2. They are cut to the exacting shape that you want (i.e. no border along the edges.)

This camo job can be accomplished without taking your rifle apart and if you are not comfortable with the mechanics of taking apart and putting back together your gun, I would recommend leaving it intact.  If you are comfortable with taking your gun apart, then do so.

 

You begin by using the painter's tape and covering up anything that you don't want to get paint on.  Take special care when covering your scope's optical glass so as not to scratch it and make sure you cover up the scope's adjustment ring(s) so you will be able to see/use them later. If you have taken the rifle apart, you may want to use lunch baggies, etc. to help you cover up the rifle's action and trigger assembly, etc.

 

Now you want to hang the rifle in the air.  If you have taken the rifle apart, run the para-cord through the barrel to hang it and hang the stock from the sling swivels.  If you left the rifle together, just hang it from the sling swivels. (You will, of course, want to have removed the sling for this activity.) 

 

Following the directions on the can, paint the rifle with the primer and let it dry completely.  This can take anywhere from several hours to a couple of days, depending on the ambient conditions (temperature, relative humidity, etc.) The point is that you should not go on to another step until there is absolutely no tackiness left in the paint.

 

Once the gun is totally dry, paint it again with one of the three camoflauge colors.  Again, wait until it is completely dry.

 

Once dry, take one of your packets of stickers and place them all over the rifle (stock, barrel and scope.) Now paint the gun again with the second of your three colors.

 

Once dry, take your second packet of stickers and place them all over the rifle. Now paint the gun yet again with your final color.  This will be most prominent color on the rifle so choose the order in which you paint carefully.

 

Let the rifle dry one final time.  Once it is completely dry, take a small, sharp knife and using the point of the blade, pull off all of the stickers.  They will come off leaving a nice leaf shape of different colors.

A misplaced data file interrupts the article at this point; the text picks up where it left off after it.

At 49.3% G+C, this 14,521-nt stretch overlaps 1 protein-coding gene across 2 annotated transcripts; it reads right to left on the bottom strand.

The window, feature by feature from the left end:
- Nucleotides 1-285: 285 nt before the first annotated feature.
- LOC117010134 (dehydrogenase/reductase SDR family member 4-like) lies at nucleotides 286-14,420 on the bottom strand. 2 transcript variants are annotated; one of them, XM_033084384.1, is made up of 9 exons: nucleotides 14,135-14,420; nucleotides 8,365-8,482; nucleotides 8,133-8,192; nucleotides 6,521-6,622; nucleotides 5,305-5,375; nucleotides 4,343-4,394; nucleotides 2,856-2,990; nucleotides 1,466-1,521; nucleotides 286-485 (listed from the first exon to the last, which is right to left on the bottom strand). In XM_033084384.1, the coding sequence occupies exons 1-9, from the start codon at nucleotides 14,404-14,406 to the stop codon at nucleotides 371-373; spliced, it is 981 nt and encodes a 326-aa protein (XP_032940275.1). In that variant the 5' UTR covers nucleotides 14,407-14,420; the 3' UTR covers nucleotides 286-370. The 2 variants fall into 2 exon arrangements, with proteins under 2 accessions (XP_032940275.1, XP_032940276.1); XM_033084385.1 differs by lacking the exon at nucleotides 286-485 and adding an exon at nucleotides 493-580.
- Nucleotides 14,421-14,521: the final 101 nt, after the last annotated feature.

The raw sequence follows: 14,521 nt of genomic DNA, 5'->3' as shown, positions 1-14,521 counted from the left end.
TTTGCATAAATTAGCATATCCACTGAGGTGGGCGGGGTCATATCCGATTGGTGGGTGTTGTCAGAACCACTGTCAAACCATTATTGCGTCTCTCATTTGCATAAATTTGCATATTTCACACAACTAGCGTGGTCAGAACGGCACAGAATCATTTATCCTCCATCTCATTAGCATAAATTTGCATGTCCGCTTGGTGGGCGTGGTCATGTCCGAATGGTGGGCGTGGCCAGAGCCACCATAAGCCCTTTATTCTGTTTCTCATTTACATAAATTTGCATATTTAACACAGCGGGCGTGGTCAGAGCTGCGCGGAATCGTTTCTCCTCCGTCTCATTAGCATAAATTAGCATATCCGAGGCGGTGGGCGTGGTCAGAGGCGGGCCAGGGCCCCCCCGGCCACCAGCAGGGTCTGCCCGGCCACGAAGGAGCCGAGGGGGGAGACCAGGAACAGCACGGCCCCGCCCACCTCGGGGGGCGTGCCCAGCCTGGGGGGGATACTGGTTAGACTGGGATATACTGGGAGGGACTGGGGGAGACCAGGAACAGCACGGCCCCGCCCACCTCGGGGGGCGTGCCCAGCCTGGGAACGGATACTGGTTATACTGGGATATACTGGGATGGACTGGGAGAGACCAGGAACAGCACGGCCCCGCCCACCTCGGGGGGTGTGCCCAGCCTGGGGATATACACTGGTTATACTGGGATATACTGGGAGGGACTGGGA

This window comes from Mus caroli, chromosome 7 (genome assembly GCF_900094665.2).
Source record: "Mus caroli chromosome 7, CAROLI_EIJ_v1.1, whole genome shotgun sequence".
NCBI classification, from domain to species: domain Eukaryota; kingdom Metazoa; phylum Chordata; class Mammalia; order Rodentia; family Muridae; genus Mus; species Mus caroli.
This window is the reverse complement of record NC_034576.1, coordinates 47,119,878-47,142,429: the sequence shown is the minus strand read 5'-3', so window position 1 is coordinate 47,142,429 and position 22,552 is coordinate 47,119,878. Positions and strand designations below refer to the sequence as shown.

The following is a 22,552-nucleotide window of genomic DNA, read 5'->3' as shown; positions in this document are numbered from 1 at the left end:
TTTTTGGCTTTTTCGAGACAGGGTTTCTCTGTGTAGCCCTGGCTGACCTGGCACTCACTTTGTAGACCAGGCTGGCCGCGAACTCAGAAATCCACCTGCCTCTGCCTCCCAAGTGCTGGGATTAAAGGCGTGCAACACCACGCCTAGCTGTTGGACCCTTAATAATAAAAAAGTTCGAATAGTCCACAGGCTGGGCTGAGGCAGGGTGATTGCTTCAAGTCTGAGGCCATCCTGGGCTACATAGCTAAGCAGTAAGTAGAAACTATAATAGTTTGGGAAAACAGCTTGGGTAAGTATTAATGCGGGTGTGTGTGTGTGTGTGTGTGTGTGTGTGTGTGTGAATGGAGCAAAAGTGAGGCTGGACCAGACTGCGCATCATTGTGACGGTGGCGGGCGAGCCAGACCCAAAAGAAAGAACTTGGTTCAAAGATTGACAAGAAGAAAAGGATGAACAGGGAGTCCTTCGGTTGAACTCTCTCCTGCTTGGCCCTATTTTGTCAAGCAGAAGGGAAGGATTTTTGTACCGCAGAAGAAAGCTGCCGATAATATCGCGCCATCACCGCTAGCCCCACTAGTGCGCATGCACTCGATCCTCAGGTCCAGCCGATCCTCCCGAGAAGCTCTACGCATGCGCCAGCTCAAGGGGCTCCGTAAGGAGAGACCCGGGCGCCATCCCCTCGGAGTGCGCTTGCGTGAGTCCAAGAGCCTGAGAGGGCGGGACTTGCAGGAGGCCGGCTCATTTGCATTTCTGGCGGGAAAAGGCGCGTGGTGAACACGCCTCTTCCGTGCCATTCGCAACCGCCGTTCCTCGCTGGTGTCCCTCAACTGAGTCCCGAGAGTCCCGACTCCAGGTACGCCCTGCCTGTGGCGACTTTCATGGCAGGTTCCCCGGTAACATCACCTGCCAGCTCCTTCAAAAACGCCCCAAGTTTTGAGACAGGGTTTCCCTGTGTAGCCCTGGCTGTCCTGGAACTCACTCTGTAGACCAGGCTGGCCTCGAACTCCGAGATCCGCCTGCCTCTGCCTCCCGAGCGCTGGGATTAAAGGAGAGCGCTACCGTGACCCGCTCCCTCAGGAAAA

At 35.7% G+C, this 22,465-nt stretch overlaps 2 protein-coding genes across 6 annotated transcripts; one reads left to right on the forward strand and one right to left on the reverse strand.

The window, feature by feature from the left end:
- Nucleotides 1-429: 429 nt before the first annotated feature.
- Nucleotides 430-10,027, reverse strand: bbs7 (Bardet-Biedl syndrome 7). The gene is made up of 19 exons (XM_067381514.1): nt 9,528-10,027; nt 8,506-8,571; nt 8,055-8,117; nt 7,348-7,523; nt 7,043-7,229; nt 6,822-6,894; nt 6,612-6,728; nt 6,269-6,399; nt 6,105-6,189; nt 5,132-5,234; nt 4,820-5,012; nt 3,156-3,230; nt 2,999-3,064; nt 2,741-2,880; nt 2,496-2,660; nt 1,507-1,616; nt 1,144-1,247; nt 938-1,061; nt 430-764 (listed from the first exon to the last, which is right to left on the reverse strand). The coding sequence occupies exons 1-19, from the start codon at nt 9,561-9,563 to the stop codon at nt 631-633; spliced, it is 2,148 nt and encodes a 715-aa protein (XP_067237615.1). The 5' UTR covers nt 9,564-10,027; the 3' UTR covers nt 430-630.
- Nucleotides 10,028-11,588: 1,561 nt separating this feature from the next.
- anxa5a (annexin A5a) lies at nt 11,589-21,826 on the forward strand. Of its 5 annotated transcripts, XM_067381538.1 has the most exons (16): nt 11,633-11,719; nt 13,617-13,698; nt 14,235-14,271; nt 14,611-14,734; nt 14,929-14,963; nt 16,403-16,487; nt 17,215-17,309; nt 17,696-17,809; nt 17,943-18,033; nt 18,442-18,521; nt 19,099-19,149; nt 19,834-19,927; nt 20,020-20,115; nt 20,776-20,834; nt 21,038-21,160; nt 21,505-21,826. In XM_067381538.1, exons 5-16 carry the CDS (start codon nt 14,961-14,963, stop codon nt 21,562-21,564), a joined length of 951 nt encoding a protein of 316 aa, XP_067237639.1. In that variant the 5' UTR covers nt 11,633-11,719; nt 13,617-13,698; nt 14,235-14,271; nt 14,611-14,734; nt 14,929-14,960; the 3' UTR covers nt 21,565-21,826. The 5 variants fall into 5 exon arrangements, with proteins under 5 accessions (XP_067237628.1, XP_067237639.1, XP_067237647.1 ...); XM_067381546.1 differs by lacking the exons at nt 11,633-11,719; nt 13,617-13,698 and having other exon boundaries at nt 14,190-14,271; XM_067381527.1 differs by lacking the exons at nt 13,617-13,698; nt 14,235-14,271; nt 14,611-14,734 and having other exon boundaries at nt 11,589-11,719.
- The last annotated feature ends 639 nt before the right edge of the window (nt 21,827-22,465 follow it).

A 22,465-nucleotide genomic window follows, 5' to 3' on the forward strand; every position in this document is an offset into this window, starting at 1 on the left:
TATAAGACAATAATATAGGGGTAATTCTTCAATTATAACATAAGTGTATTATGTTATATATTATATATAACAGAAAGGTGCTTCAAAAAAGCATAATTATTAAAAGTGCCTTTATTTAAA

You should be aware that this technique does not work as well on scopes with a gloss-finish (the paint doesn't stick as nicely.) Matte finish is best. I usually wait 24 hours between coats, which means the completed job for me usually is about 4 days, though actual time working comes to only 3-4 hours.  Most of this is just time spent waiting for paint to dry.  As I mentioned, the camo job on this gun is about 5 years old and it is still intact so, longevity is not really a problem.  If it ever does wear down too much, I'll just spend another $15 and redo it.



Edited by lucznik
Post Options Post Options   Thanks (0) Thanks(0)     Back to Top Direct Link To This Post Posted: June/27/2006 at 19:00
Yotecaller1 View Drop Down
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Thank you guys for the advice, I'll have to make up my mind here within the next couple weeks.  BTW, both rifles look great!

 

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Post Options Post Options   Thanks (0) Thanks(0)     Back to Top Direct Link To This Post Posted: August/02/2006 at 22:43
Garrand View Drop Down
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I had my rifle Mil-spec coated black. When I want to get tactical, I slip on a gillie. You can make several cheap for what ever terrain you are in. I have 3, summer/winter woodland, and desert.